THERE have been some interesting tech developments on display at the Consumer Electronics Show (CES) in Las Vegas this week.
One of the announcements which caught my eye during Dell’s press conference (hosted by actress, director and avid gamer Aisha Tyler) was something the company is referring to as “Concept UFO”; one of its concept pieces aimed squarely at the gaming market.
It appeared to me to be in essence, an actual gaming laptop in the same format as a Nintendo Switch.
And I was very intrigued, to say the least, so went hands-on with the device after the conference to see what I could find out.
As a concept piece, Dell aren’t sharing a lot of the specifics of what sort of hardware it has on-board, but I was able to play F1 exactly as smoothly at it would be on my PC at home.
The controllers are detachable (their shape is slightly angled at the mounting point to make attachment and detachment easier) and the system also features a strong rumble/vibration function as well, just like in your current-gen gaming console controllers.
The controllers detach and can be connected to a portable element turning them into a traditional gaming console-style controller, with the central screen functioning independently either as a display on its own or docking to connect to a TV or monitor.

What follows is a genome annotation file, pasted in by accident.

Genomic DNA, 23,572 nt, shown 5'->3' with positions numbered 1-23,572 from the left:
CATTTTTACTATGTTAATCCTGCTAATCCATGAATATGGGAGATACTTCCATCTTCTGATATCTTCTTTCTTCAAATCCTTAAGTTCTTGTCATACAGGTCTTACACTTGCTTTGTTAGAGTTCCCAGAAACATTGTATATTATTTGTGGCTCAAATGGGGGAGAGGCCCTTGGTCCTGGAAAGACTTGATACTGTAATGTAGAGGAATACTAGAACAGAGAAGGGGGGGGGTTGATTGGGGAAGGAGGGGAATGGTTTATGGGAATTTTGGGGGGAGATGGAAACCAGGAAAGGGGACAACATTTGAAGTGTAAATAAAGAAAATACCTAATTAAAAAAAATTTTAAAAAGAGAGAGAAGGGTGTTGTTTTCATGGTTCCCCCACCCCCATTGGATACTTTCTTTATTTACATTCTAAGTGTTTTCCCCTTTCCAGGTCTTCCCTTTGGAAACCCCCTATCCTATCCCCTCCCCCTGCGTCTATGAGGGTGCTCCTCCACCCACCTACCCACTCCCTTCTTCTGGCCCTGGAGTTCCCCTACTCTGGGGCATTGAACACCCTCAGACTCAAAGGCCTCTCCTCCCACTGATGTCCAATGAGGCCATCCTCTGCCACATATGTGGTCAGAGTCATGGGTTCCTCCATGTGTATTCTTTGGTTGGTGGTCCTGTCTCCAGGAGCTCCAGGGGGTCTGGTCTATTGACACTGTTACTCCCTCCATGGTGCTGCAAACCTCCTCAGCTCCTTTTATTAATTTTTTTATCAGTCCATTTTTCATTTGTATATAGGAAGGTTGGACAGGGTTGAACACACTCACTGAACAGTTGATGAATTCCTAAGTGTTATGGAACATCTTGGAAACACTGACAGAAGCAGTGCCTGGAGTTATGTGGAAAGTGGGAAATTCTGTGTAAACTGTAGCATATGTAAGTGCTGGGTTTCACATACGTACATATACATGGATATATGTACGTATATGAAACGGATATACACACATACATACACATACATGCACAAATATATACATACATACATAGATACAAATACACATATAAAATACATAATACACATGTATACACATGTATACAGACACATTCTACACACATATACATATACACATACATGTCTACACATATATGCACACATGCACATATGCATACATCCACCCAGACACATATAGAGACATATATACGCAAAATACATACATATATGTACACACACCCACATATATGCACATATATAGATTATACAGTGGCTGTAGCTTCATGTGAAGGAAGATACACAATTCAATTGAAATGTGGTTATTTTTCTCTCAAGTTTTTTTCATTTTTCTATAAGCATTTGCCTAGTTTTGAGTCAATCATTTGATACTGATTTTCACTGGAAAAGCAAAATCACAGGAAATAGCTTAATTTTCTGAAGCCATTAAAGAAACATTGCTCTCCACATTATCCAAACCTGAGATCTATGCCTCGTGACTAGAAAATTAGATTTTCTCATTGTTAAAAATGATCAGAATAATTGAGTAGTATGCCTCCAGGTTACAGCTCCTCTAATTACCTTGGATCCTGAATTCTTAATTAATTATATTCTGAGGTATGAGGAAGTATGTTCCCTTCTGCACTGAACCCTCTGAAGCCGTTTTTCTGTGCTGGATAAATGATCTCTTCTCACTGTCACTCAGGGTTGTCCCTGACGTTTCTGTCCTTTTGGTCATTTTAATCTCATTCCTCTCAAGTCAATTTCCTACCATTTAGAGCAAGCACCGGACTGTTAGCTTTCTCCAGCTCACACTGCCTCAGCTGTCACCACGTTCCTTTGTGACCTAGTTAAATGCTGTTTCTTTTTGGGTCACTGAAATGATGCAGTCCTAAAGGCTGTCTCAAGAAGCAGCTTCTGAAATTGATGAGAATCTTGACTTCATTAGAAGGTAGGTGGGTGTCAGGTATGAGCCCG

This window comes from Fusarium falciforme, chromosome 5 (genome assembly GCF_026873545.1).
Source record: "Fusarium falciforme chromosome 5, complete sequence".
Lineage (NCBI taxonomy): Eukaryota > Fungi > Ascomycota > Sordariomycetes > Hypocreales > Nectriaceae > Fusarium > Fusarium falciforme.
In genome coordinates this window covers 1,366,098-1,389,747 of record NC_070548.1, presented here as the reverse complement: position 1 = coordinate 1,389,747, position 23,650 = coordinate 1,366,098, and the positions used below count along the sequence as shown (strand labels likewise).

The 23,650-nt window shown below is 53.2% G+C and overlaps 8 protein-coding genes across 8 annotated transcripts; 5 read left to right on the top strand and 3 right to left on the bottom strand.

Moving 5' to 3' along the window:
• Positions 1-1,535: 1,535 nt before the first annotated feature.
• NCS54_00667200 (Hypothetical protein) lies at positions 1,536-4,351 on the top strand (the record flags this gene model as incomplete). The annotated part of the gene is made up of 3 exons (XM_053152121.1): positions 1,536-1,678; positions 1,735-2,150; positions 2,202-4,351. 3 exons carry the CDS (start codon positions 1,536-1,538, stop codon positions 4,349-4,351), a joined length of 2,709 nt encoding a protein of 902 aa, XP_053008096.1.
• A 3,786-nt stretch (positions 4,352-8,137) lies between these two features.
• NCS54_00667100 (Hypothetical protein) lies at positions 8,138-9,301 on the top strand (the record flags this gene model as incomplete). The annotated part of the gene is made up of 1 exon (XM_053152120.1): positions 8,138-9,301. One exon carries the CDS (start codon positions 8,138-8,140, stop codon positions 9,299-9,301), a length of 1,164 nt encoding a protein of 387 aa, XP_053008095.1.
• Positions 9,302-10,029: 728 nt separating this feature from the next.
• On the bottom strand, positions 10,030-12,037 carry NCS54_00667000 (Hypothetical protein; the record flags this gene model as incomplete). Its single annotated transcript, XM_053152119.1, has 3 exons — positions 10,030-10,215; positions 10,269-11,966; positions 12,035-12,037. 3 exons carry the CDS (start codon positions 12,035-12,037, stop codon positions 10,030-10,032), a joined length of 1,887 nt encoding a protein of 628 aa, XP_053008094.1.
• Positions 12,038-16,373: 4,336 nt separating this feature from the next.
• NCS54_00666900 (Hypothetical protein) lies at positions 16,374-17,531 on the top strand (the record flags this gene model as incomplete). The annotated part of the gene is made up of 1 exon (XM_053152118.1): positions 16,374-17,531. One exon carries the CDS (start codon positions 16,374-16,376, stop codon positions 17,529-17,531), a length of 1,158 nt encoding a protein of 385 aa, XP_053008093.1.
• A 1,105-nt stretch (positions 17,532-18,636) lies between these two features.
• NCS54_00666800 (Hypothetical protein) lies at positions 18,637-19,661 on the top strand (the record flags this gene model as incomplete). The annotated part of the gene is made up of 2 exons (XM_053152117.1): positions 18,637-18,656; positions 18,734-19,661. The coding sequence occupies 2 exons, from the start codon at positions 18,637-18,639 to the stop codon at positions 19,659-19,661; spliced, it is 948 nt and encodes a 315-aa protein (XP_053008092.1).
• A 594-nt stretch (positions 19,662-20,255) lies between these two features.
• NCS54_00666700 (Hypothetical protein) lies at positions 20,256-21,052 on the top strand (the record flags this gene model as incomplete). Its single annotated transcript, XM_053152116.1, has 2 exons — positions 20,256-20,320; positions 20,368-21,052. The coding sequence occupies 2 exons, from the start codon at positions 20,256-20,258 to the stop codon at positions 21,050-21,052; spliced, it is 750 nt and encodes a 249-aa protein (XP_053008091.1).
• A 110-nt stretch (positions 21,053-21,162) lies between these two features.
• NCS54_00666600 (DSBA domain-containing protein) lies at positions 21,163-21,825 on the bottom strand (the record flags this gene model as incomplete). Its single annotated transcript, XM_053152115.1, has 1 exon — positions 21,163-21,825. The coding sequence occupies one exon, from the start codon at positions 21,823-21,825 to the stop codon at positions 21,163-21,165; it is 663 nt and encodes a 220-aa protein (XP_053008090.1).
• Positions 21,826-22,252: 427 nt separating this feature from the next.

Dell’s advanced industrial design director Drew Tosh confirmed Concept UFO is an actual PC (not a wireless streaming device) and is being developed under the Alienware line.
While not at liberty to discuss the exact hardware specifications, Mr Tosh said the unit has an 8″ HD screen and runs on a 10th Generation Intel chip.
He said while Concept UFO was still a concept item and in development, the baseline minimum battery life the team had been working on was two hours at ‘normal’ performance settings – in other words, enough for a commute – and that it would be po
In my time with the unit, it was not connected to anything by wires, the fans in the back of the unit were operating, it played smoothly and responsively, the controls were good, and I estimated the weight at about 500g – and I was very impressed.
The potential uses are really attractive too – just off the top of my head, beyond regular commuting, Project UFO looked like it would be perfect for gaming on an aeroplane (thanks to its detachable controllers). The ability to play a game on your PC, save it when you go to bed, then pick up where you left off once you’re on the train or bus to work the next day is extremely appealing as well.
There’s no release date for Project UFO at this stage, although it clearly works and the version I played appeared essentially consumer-ready, but I’ll be watching its development with great interest – and so, I suggest, should you.
Royce Wilson is attending CES 2020 as a guest of Dell